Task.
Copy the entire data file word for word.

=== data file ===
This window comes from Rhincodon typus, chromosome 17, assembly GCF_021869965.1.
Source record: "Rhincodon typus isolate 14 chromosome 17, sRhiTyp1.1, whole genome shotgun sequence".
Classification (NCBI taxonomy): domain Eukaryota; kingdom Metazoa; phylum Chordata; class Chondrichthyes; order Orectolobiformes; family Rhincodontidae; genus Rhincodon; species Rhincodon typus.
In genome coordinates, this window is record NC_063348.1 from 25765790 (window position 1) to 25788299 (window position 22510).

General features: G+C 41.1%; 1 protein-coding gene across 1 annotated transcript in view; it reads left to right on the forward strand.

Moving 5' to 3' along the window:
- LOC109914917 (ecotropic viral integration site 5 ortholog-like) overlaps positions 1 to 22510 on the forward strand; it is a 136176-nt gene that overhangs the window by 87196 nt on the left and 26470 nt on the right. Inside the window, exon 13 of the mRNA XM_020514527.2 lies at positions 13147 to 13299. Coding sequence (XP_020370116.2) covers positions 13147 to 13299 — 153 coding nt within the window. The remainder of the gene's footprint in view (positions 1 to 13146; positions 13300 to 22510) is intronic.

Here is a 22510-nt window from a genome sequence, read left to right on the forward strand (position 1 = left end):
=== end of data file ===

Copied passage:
This window comes from Rhincodon typus, chromosome 17, assembly GCF_021869965.1.
Source record: "Rhincodon typus isolate 14 chromosome 17, sRhiTyp1.1, whole genome shotgun sequence".
Classification (NCBI taxonomy): domain Eukaryota; kingdom Metazoa; phylum Chordata; class Chondrichthyes; order Orectolobiformes; family Rhincodontidae; genus Rhincodon; species Rhincodon typus.
In genome coordinates, this window is record NC_063348.1 from 25765790 (window position 1) to 25788299 (window position 22510).

General features: G+C 41.1%; 1 protein-coding gene across 1 annotated transcript in view; it reads left to right on the forward strand.

Moving 5' to 3' along the window:
- LOC109914917 (ecotropic viral integration site 5 ortholog-like) overlaps positions 1 to 22510 on the forward strand; it is a 136176-nt gene that overhangs the window by 87196 nt on the left and 26470 nt on the right. Inside the window, exon 13 of the mRNA XM_020514527.2 lies at positions 13147 to 13299. Coding sequence (XP_020370116.2) covers positions 13147 to 13299 — 153 coding nt within the window. The remainder of the gene's footprint in view (positions 1 to 13146; positions 13300 to 22510) is intronic.

Here is a 22510-nt window from a genome sequence, read left to right on the forward strand (position 1 = left end):